10. Boeters, Stefan & Böhringer, Christoph & Feil, Michael, 2002. "Taxation and unemployment: an applied general equilibrium approach for Germany," ZEW Discussion Papers 02-39, ZEW - Zentrum für Europäische Wirtschaftsforschung / Center for European Economic Research.
  11. Shoven, John B & Whalley, John, 1984. "Applied General-Equilibrium Models of Taxation and International Trade: An Introduction and Survey," Journal of Economic Literature, American Economic Association, vol. 22(3), pages 1007-51, September.
  12. John Hutton & Anna Ruocco, 1999. "Tax Reform and Employment in Europe," International Tax and Public Finance, Springer, vol. 6(3), pages 263-287, August.
  13. Rolf Aaberge & Ugo Colombino & Erling Holmøy & Birger Strøm & Tom Wennemo, 2004. "Population ageing and fiscal sustainability: An integrated micro-macro analysis of required tax changes," CHILD Working Papers wp06_04, CHILD - Centre for Household, Income, Labour and Demographic economics - ITALY.
  14. Stefan Boeters & Reinhold Schnabel & Nicole Gürtzgen, 2006. "Reforming Social Welfare in Germany: An Applied General Equilibrium Analysis," German Economic Review, Verein für Socialpolitik, vol. 7, pages 363-388, November.
  15. Henrik Jacobsen Kleven & Claus Thustrup Kreiner, 2003. "The Marginal Cost of Public Funds in OECD Countries. Hours of Work Versus Labor Force Participation," CESifo Working Paper Series 935, CESifo Group Munich.
  16. Koskela, Erkki & Vilmunen, Jouko, 1996. "Tax progression is good for employment in popular models of trade union behaviour," Labour Economics, Elsevier, vol. 3(1), pages 65-80, August.
  17. Charles L. Ballard & Don Fullerton & John B. Shoven & John Whalley, 1985. "Introduction to "A General Equilibrium Model for Tax Policy Evaluation"," NBER Chapters, in: A General Equilibrium Model for Tax Policy Evaluation, pages 1-5 National Bureau of Economic Research, Inc.
  18. Arthur van Soest, 1995. "Structural Models of Family Labor Supply: A Discrete Choice Approach," Journal of Human Resources, University of Wisconsin Press, vol. 30(1), pages 63-88.
  19. Kenneth Train, 2003. "Discrete Choice Methods with Simulation," Online economics textbooks, SUNY-Oswego, Department of Economics, number emetr2, March.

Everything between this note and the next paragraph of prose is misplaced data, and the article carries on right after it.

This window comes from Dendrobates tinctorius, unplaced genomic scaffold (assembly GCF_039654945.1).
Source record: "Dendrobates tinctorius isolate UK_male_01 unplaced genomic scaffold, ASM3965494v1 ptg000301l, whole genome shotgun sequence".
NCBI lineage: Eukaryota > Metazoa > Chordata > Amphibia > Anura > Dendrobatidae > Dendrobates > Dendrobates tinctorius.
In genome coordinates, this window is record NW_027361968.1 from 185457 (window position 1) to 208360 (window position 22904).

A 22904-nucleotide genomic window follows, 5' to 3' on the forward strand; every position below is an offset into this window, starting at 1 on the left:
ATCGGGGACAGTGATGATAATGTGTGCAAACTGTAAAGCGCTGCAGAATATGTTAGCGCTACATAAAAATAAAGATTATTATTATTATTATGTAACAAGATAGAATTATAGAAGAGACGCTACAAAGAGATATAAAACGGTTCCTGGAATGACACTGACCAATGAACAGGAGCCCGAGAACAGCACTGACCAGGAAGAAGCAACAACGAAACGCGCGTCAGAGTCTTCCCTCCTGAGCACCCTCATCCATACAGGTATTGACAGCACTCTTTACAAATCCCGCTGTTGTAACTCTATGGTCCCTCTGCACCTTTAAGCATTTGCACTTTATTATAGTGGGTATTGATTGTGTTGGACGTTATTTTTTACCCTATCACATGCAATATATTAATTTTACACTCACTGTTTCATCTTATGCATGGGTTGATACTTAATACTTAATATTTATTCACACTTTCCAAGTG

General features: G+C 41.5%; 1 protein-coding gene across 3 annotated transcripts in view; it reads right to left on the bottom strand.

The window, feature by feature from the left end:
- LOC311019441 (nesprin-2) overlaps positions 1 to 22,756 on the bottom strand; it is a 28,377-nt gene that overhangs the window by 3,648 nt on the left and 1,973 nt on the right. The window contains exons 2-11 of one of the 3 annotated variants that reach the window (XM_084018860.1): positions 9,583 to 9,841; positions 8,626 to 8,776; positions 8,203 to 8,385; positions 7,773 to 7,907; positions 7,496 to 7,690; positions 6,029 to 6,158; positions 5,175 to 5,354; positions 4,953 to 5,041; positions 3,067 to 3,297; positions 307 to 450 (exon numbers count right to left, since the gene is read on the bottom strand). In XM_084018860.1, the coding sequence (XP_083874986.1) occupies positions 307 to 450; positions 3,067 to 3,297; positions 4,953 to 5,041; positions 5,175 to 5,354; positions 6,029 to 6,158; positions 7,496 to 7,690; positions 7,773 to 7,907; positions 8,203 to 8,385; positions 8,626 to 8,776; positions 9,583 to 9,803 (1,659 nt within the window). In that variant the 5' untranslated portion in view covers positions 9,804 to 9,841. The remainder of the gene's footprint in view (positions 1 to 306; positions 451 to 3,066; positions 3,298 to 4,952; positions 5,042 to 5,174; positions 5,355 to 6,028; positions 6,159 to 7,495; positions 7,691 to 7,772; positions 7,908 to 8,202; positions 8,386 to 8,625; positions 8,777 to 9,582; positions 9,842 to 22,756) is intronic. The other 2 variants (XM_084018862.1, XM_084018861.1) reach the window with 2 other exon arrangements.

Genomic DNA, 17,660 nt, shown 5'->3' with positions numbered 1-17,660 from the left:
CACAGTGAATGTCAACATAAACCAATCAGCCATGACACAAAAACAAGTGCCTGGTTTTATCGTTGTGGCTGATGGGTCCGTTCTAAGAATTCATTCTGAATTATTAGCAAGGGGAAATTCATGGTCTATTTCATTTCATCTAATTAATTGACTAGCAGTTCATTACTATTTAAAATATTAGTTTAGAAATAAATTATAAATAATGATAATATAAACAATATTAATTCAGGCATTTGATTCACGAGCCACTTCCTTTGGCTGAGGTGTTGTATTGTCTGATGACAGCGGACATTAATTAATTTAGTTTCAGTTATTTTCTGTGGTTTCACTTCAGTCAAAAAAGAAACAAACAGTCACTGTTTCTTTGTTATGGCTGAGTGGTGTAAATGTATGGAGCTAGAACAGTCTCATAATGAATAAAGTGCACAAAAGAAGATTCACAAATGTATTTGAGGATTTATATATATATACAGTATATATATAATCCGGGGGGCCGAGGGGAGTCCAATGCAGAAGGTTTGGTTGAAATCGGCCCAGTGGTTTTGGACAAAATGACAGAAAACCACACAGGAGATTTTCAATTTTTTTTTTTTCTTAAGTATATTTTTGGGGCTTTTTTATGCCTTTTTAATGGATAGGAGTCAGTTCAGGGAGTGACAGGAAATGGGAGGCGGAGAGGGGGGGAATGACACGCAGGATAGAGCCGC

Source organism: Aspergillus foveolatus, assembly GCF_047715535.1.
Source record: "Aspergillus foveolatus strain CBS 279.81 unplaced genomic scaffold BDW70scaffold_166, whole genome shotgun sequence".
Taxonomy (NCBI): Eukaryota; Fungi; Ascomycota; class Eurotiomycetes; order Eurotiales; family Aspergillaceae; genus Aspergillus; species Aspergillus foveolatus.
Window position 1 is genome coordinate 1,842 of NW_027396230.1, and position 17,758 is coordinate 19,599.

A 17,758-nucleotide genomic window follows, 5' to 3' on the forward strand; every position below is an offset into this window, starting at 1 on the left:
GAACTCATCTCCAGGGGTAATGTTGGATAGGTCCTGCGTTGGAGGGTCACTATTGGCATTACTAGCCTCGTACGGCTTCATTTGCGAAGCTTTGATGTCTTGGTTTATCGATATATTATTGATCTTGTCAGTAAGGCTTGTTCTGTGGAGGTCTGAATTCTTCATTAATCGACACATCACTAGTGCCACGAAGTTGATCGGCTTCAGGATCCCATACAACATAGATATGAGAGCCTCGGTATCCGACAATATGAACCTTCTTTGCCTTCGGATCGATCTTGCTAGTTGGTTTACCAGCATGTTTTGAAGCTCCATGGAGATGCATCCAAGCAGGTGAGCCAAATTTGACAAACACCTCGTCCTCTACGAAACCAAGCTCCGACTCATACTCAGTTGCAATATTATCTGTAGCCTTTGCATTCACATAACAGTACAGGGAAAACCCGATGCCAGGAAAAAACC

Full references (including those not matched with items on IDEAS)

This item is not listed on Wikipedia, on a reading list or among the top items on IDEAS.

When requesting a correction, please mention this item's handle: RePEc:zbw:zewdip:4545. See general information about how to correct material in RePEc.

For technical questions regarding this item, or to correct its authors, title, abstract, bibliographic or download information, contact: (ZBW - German National Library of Economics)

If you have authored this item and are not yet registered with RePEc, we encourage you to do it here. This allows to link your profile to this item. It also allows you to accept potential citations to this item that we are uncertain about.

If references are entirely missing, you can add them using this form.

If the full references list an item that is present in RePEc, but the system did not link to it, you can help with this form.

If you know of missing items citing this one, you can help us creating those links by adding the relevant references in the same way as above, for each refering item. If you are a registered author of this item, you may also want to check the "citations" tab in your profile, as there may be some citations waiting for confirmation.

Please note that corrections may take a couple of weeks to filter through the various RePEc services.

This information is provided to you by IDEAS at the Research Division of the Federal Reserve Bank of St. Louis using RePEc data.